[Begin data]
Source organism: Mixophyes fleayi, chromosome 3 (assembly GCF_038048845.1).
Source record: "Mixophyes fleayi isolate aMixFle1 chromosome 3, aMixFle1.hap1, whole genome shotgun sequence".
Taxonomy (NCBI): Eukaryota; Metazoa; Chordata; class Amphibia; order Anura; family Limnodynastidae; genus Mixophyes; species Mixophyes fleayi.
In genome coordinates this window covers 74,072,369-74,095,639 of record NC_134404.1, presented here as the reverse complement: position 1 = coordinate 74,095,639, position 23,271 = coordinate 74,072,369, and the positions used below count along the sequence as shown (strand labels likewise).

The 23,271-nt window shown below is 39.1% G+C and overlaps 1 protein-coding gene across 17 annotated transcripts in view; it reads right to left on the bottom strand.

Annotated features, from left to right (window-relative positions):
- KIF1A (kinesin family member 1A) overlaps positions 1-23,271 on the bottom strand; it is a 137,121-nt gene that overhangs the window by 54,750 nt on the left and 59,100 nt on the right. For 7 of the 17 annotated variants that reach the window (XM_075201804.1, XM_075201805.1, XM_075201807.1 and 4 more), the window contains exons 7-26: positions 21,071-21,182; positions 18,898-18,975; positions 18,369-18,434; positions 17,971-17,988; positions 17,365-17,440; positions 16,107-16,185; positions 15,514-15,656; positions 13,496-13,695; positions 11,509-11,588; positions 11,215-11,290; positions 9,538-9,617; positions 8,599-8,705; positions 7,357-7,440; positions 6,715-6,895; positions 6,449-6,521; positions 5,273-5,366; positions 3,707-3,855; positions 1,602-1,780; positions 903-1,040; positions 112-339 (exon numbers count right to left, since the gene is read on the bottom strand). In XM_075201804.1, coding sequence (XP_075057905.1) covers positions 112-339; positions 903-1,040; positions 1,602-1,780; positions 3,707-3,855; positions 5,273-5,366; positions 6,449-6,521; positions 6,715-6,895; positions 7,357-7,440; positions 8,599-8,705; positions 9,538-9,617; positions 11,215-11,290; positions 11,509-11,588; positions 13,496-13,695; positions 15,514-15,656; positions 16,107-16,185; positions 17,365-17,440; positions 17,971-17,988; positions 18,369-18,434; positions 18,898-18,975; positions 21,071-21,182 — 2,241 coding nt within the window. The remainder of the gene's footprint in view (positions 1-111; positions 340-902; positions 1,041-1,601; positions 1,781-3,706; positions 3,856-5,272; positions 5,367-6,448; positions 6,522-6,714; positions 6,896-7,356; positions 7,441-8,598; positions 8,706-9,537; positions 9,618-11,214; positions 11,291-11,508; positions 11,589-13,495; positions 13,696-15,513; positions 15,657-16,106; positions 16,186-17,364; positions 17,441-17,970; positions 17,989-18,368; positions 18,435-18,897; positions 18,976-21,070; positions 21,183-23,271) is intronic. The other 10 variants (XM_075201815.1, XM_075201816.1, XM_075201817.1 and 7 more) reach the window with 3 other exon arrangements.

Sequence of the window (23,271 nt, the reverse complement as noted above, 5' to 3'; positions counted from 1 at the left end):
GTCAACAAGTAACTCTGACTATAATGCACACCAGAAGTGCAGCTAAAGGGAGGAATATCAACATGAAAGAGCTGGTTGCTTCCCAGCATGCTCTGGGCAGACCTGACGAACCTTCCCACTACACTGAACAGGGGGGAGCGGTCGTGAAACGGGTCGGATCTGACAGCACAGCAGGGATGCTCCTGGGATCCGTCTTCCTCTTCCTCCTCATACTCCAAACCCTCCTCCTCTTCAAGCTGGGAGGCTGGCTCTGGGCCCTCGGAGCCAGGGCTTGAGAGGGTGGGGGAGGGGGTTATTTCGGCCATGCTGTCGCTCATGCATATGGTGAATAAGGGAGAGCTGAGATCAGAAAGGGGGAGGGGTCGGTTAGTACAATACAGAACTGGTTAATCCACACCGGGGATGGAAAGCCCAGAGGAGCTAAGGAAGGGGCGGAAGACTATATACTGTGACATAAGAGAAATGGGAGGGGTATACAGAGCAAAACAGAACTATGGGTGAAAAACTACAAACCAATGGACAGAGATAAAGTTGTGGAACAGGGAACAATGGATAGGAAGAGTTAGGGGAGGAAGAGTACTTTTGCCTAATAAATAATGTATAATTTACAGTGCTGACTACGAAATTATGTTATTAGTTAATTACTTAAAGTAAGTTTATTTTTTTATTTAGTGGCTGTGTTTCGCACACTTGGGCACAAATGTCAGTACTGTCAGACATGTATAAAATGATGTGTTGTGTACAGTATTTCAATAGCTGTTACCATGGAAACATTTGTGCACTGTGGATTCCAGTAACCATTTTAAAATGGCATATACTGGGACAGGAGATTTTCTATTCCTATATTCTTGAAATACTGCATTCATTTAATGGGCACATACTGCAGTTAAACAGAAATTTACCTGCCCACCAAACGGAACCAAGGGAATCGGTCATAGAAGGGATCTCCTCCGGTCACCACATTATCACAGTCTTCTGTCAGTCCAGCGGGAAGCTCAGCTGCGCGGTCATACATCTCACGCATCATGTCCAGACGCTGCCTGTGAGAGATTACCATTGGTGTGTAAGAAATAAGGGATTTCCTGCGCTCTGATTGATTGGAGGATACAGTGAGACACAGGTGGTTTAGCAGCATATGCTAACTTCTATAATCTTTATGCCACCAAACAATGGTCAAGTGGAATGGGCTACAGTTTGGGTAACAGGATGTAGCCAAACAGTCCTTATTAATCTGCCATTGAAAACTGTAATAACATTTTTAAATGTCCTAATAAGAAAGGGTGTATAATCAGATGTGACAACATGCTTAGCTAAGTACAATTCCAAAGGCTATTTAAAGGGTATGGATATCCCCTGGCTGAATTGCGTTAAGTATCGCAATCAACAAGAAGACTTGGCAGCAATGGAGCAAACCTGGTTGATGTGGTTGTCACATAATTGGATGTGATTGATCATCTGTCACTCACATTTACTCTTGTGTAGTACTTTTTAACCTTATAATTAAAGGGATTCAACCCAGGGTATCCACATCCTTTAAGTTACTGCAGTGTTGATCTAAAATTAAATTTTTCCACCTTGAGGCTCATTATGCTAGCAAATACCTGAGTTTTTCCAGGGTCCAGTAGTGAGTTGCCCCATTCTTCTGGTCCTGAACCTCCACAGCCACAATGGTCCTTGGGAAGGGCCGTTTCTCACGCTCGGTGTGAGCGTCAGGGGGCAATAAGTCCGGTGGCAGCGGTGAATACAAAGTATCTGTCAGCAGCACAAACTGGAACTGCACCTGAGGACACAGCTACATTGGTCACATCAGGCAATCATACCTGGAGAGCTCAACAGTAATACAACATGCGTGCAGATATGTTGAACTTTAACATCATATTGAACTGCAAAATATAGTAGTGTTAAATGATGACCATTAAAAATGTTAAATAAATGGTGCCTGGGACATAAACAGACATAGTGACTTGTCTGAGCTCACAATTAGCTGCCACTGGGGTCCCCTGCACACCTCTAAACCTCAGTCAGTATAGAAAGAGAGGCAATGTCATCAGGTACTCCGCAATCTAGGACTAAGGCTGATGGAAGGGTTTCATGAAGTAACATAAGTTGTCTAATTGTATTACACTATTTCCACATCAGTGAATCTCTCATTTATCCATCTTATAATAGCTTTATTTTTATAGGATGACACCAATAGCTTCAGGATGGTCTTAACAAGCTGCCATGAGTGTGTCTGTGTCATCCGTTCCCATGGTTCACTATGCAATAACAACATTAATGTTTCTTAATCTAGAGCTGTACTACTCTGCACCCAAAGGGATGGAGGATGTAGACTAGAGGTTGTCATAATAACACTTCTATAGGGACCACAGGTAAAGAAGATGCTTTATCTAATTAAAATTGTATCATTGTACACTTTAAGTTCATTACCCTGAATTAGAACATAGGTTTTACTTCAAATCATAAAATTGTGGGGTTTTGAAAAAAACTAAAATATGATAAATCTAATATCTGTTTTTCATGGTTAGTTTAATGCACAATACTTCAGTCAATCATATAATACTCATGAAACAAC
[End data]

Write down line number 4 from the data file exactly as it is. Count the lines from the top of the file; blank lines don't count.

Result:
In genome coordinates this window covers 74,072,369-74,095,639 of record NC_134404.1, presented here as the reverse complement: position 1 = coordinate 74,095,639, position 23,271 = coordinate 74,072,369, and the positions used below count along the sequence as shown (strand labels likewise).